Prof. N. G. Ranga (Madras: General): Mr. Vice-President, Sir, I am unable to understand the line ofargument advanced by those friends who want clause (4) to be deleted, and who do not want to vest in the President or theRepublic the power to suspend these fundamental rights underarticle 280 in case of emergencies. Sir, it has been said bymore than one speaker that this article is the greatestguarantee for individual liberty in our country and that the Supreme Court is being set up as the biggest champion of the liberties of our people. But, has it been considered bythese friends that just as individuals and groups have theirrights, the society as a whole has certain rights vis-a-vis individuals and groups which are bent upon destroying thatsociety, subverting the social order and dissecting thesocial organisation through violent means? Is it not a fact,Sir, that in the recent decades of this century there havebeen such attempts made by organized groups and minor itiesin different countries to subvert the social order anddestroy the social life of the major ity of the peoplethemselves? What is the guarantee then for the continuanceof the social order and social rights of the major ity of thepeoples in the different countries if an organized violenteffort is made by a tiny minor ity? No effort has been madein this Constitution and in this Chapter to safeguard such asociety. It may be said that there is a safeguard for theState; but is it not a fact that in Germany and Italy, agroup of people organized for violence were able to get atthe State and then subvert the whole of the society anddestroy the fundamental rights of the major ity of the peoplethemselves? Is it not also a fact that in Soviet Russia eventoday an organized minor ity is in the saddle and is incharge of the State and is able to deny the fundamental rights not only to the whole of the major ity of the peoplethere, but also the fundamental rights of these individuals,as are being detailed here? Therefore, Sir, it is as wellfor us all to keep in mind this extreme need that society asa whole should safeguard itself against the possibility oforganized minor ities based upon violence, intent upon theuse of violence, trying to use that violence. My Friend Mr.Pocker has tried to create a sort of bogey out of what hadhappened in Madras. Similar things could easily havehappened in other provinces also. Can we deny, Sir, or cananyone else deny the fact that there were people at thattime in Madras Presidency who made it their business to useall possible violent means in order to subvert our ownsociety in the South, in order to go to the aid of a gang ofpeople who had made themselves the enemies of the society asa whole in India and of the State, the Indian State as wellas the Provincial States? Sir, what is it that the MadrasGovernment could have done except what it had actually done--just catch hold of those people, restrain their libertiesfor a temporary period in order to prevent them from goingto the rescue or from abetting the violent means and methodsadopted by the Razakar movement in a particular part of ourcountry? It cannot be denied by these friends that many of these friends whose liberty had to be restrained for a timehad been, directly or indirectly, in league with thosepeople who had their contacts with the Razakar movement; andunder those circumstances how could it be possible for anysociety to safeguard itself except by telling these friendsthat they should hold themselves in check and if they couldnot do so voluntarily it would be the charge of the Society,of the State, to restrain the liberties of these people fora time?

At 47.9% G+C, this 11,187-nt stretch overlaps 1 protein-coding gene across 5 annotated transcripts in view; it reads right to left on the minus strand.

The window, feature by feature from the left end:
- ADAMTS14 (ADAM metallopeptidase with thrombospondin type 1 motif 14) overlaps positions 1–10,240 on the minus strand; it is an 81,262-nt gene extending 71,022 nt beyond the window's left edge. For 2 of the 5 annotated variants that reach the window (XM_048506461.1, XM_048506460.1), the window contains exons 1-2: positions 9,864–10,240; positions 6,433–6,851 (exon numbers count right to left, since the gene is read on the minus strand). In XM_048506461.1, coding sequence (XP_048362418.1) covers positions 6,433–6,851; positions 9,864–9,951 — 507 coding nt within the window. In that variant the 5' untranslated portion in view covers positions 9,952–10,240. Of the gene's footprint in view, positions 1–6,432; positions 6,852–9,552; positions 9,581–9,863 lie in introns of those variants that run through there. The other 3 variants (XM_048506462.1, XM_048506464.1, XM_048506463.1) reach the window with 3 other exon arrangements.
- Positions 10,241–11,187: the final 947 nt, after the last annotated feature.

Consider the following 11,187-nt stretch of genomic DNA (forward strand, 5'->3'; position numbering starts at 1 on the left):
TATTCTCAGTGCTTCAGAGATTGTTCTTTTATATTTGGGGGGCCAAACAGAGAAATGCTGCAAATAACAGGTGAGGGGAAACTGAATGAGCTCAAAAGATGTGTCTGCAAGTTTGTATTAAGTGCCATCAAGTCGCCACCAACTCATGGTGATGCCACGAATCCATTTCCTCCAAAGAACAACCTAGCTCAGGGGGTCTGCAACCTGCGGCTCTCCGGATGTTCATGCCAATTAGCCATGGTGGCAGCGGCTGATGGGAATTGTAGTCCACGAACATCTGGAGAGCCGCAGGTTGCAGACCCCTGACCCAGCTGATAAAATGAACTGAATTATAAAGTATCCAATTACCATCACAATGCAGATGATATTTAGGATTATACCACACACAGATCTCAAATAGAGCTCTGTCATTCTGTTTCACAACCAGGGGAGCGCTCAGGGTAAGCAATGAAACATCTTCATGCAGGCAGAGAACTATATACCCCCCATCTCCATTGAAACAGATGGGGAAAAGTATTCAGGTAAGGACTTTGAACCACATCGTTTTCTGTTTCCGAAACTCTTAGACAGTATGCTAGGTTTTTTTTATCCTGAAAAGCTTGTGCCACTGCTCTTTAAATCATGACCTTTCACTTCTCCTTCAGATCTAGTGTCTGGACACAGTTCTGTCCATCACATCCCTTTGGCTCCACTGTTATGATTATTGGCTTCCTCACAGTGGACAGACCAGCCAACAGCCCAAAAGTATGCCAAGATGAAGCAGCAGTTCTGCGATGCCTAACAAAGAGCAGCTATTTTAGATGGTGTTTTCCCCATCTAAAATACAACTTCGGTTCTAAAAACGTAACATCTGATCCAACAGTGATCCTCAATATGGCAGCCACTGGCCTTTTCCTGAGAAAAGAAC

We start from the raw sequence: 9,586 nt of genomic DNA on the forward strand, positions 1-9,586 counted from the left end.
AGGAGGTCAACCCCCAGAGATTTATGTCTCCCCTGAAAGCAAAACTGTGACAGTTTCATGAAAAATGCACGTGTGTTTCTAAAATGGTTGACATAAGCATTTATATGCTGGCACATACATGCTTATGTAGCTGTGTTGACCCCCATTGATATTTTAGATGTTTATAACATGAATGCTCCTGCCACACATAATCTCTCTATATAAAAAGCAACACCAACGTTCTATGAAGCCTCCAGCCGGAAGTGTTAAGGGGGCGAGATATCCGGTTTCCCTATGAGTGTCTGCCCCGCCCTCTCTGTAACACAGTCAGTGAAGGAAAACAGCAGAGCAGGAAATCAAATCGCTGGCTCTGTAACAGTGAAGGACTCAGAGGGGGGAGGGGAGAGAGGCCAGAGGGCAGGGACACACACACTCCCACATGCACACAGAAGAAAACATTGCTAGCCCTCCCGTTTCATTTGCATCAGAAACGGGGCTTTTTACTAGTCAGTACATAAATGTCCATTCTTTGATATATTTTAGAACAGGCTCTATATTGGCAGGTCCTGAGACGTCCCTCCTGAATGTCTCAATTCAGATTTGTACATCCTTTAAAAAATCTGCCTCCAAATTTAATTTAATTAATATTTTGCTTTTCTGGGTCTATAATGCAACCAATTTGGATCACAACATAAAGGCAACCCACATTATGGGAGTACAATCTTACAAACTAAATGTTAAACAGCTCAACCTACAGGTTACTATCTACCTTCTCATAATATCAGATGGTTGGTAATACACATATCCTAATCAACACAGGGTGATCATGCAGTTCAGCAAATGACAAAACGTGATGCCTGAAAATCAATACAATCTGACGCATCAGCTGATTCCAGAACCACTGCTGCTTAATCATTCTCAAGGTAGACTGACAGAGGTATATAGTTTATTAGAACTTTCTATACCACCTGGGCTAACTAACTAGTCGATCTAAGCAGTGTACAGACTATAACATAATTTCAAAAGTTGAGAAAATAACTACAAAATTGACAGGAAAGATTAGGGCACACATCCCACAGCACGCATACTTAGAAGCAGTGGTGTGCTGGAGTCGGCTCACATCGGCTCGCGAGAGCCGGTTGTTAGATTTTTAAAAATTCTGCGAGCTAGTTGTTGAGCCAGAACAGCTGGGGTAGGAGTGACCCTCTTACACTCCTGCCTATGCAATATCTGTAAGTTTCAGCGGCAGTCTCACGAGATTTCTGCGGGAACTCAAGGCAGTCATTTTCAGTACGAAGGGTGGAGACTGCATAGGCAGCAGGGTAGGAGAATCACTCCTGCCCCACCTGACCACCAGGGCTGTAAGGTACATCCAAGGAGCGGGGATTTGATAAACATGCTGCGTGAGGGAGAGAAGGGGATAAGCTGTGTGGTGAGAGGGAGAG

Secondly, Sir, let us not forget that there is a world-wide conflict today between two great ideologies. There istotalitarianism on the one side, and on the other side,there is democracy. In this conflict we have to decide whatwe are going to do. These Fundamental rights can come to beexercised only by that society and those individuals whohave a due respect for law, who have a due respect forfundamental rights of other people along with themselves andwho therefore are prepared to behave themselves with a duesense of responsibility and restraint. Wherever suchconditions do not obtain and wherever there are groups andparties who organize and make it their business to destroythe State and try to capture the State, certainly it wouldnot be possible for any State or Society to respect thesefundamental rights. That is the first pre-requisite for theexercise of these fundamental rights. Sir, it is a well-known fact that these concepts of fundamental rights haveemerged out of the terrible sufferings that people have hadto go through during the last two centuries in differentcountries all over the world. These are all sacred rights,rights that are sanctified by the very experiences of peoplein different countries. It is all true but why are theserights being conceded and how are they being claimed?Because the personality of the individual is found to beinviolable. The individual is found to be just as violableas society. An individual's right to liberty has got to besafeguarded at all costs, in every possible manner by thesociety as well as the State. If the life of that societyitself is endangered, then.